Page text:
Frequently our posts here act as a diary, for clarification, look back, and for possible reference in the future.
With tax season officially ending today – thank goodness – we felt like no better time than the present to pin our thoughts on what we saw this tax season.
So here we go…
2018 New Tax Law Review and thoughts
Initially as we entered the tax year, we heard rumors and complaints of higher taxes – which on our first few returns, we found inaccurate.
As we carried through tax season we found that there were winners and losers and we will try to explain in greater detail for future reference for this time next year and for possible planning… for the record it way generally very hard to anticipate the winners from losers in advance as each situation seemed to have it’s own twist.
This is in general and very broad terms – as there are always exceptions, especially when dealing with taxes..
First the losers:
Single Taxpayers – With many deductions no longer allowed, simple standard deduction caused lower write offs in many cases.
Folks with heavy real estate right offs – SALT -State and Local Tax – deduction limited many – For the record clumping did not work as well as we had hoped.
Folks and heavy tax state residences – Again due to SALT deduction, we saw limits being reached frequently.
Folks that just fell under the itemized deductions due to limitations from the new tax laws – Limited deductions held many under the standard deduction.
Charitable donors – but not heavily charitable donors – standard deduction comes in play.
And the winners:
Large Families – Child credit in play here – $2k credit per child helped.
Married couples – especially those that had been filing non-itemized returns in the past-higher deduction in play here – a net gain in the higher standard deduction.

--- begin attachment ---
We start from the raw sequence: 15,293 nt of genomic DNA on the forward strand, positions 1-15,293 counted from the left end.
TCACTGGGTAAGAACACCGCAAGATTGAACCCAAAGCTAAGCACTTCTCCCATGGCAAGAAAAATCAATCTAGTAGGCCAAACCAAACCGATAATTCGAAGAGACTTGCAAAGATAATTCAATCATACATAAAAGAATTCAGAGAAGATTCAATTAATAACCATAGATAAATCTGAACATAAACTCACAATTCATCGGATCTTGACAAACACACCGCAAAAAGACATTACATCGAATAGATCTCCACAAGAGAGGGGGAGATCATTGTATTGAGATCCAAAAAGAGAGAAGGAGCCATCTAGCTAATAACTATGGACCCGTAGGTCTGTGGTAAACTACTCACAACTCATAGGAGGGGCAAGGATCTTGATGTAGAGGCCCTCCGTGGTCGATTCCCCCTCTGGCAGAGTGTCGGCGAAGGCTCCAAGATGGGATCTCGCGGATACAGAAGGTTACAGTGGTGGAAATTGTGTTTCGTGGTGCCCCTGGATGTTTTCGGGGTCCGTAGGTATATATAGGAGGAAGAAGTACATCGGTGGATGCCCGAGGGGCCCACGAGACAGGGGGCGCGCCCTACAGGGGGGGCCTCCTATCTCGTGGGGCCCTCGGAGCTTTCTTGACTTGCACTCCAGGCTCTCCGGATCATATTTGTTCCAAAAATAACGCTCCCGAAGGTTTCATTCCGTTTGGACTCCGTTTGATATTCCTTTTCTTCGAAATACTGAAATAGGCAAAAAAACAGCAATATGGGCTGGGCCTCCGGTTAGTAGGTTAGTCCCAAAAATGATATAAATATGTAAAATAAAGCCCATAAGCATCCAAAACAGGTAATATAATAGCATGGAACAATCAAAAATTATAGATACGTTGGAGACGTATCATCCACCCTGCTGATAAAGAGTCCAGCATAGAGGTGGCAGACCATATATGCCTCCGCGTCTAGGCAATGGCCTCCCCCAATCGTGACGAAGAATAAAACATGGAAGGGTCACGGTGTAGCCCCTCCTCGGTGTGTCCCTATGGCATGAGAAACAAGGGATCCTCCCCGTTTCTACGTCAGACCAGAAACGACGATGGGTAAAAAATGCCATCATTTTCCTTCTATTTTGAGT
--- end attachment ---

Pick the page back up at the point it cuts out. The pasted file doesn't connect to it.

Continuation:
Non Itemizers – Those filing regular standard tax returns, usually found meaningful benefit.
Business owners with qualified pass through taxes – lower tax rate at work here.
Real estate holdings that were not high property tax but possibly had meaningful interest expense – Although SALT limited much, interest expense was not limited in many cases.
So what have we learned?
Given the lower marginal tax rates in certain situation it likely makes sense to accelerate IRA distributions if one is in the appropriate asset position.
Heavy property tax real estate holdings may have limits, the SALT limit will greatly affect the deductions of such holdings.
While salt clumping – The clumping the property taxes-may not work as well, charitable deduction clumping will work very effectively but needs planning. Clumping years of charity gifting to get over the standard deductions may provide greater benefit.
In closing, the thing we learned the most –
The new tax forms and all of their crazy schedules are horrible!
The effort to go to a simplified tax return was nice, however it over complicated the details of any non-simple tax return.
We hope that in the future many of the schedules are enlarged or pulled to the front as it is very difficult to reconcile and reconcile tax returns with the current forms.
Have a Great “Last Unofficial” Tax Day!
John A. Kvale CFA, CFP
Founder of J.K. Financial, Inc.
A Dallas Texas based fee only
Financial Planning Total Wealth